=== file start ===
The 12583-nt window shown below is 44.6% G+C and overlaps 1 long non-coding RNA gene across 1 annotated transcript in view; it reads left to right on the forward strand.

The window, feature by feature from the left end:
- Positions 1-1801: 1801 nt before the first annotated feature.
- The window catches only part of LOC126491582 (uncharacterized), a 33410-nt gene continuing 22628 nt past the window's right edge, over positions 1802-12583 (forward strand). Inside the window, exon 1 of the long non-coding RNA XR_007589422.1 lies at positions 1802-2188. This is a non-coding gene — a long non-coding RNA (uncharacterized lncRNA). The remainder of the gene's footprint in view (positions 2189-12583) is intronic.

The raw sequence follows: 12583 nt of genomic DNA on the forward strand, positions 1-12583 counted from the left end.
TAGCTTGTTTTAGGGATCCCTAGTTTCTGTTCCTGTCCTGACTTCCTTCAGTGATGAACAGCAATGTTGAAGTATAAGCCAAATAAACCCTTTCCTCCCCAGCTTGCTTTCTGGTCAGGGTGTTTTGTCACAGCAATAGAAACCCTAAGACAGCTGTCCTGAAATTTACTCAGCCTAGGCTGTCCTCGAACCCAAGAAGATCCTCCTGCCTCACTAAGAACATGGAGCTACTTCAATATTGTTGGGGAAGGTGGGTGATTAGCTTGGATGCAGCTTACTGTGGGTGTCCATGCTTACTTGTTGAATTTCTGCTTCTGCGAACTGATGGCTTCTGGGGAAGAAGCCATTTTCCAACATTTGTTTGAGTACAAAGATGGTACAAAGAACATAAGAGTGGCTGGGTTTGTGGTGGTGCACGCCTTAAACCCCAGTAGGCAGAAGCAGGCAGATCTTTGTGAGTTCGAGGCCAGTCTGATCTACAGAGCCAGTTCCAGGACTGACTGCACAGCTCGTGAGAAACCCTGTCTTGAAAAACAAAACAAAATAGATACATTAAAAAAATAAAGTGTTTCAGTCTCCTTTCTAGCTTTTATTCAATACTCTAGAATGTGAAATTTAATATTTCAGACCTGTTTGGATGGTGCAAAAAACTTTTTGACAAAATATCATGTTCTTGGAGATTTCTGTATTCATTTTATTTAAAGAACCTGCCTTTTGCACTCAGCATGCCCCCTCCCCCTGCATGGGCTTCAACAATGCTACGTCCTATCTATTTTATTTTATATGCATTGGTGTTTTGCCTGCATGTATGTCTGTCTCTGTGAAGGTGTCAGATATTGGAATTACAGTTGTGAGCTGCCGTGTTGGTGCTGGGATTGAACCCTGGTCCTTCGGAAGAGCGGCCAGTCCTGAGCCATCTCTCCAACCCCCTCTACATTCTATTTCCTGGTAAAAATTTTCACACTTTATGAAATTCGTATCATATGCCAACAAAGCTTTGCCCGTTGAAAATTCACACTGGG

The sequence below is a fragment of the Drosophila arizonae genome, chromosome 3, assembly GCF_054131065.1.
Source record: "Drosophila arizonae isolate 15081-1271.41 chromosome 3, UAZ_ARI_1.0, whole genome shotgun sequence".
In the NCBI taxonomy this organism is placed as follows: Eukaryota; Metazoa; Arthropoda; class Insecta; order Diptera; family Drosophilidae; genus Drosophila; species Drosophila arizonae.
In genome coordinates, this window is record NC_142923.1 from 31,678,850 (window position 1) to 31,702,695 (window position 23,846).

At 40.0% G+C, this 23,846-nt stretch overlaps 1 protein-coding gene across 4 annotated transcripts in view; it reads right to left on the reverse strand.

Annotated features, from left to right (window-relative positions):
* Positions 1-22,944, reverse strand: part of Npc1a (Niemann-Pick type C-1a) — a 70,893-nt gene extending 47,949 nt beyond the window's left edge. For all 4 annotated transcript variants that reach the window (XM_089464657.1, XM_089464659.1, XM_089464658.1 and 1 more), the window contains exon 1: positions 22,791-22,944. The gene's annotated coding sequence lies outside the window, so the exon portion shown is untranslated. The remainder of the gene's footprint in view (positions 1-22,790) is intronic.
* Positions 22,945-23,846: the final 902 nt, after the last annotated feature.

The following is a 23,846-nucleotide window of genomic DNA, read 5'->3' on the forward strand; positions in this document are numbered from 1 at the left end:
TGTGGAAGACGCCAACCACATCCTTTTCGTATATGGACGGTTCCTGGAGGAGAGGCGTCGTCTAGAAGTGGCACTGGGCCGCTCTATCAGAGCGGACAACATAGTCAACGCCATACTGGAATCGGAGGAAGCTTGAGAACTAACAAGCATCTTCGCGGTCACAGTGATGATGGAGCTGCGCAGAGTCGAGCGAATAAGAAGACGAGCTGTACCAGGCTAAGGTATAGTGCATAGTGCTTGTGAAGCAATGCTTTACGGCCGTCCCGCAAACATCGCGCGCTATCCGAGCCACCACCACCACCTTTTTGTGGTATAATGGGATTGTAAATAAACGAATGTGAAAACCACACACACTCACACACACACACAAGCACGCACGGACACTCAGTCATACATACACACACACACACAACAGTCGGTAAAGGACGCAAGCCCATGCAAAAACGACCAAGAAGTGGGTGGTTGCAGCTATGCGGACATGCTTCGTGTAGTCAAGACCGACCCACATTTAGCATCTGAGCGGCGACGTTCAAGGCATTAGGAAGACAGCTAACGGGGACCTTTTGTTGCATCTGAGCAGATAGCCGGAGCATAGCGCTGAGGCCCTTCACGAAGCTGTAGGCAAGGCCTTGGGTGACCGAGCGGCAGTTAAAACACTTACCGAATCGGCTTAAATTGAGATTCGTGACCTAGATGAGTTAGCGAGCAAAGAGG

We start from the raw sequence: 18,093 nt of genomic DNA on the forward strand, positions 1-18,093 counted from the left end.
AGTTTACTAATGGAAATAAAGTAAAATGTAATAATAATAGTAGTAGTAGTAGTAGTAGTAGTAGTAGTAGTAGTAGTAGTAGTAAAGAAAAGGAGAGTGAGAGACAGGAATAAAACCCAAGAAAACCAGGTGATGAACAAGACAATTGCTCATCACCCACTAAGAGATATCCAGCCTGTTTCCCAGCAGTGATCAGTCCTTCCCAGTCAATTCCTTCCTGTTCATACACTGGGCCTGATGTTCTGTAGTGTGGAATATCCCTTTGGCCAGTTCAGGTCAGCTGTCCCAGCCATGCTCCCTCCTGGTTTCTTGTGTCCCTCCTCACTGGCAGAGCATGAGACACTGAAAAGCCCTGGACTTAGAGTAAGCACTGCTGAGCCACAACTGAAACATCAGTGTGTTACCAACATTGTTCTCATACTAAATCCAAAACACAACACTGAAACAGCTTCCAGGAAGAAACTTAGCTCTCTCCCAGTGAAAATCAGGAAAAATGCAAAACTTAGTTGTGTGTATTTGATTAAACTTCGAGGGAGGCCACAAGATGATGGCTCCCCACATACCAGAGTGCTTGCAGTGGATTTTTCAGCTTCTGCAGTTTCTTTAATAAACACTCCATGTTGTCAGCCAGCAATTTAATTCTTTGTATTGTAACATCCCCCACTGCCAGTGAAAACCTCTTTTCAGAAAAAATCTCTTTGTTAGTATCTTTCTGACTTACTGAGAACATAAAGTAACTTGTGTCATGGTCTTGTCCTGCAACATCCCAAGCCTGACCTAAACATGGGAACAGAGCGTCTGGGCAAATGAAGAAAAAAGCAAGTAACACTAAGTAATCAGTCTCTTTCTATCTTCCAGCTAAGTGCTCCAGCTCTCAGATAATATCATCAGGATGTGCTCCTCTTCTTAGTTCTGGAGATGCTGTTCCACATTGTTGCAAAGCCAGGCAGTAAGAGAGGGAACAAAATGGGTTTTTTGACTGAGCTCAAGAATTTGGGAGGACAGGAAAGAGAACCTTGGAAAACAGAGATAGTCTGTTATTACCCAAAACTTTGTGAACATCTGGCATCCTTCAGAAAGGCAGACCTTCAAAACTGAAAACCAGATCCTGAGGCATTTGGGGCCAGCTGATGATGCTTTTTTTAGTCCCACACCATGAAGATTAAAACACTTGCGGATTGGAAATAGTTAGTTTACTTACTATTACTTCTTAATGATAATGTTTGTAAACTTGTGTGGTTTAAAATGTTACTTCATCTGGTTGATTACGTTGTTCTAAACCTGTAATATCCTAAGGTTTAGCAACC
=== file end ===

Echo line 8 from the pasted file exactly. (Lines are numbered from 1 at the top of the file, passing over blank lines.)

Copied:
Source record: "Drosophila arizonae isolate 15081-1271.41 chromosome 3, UAZ_ARI_1.0, whole genome shotgun sequence".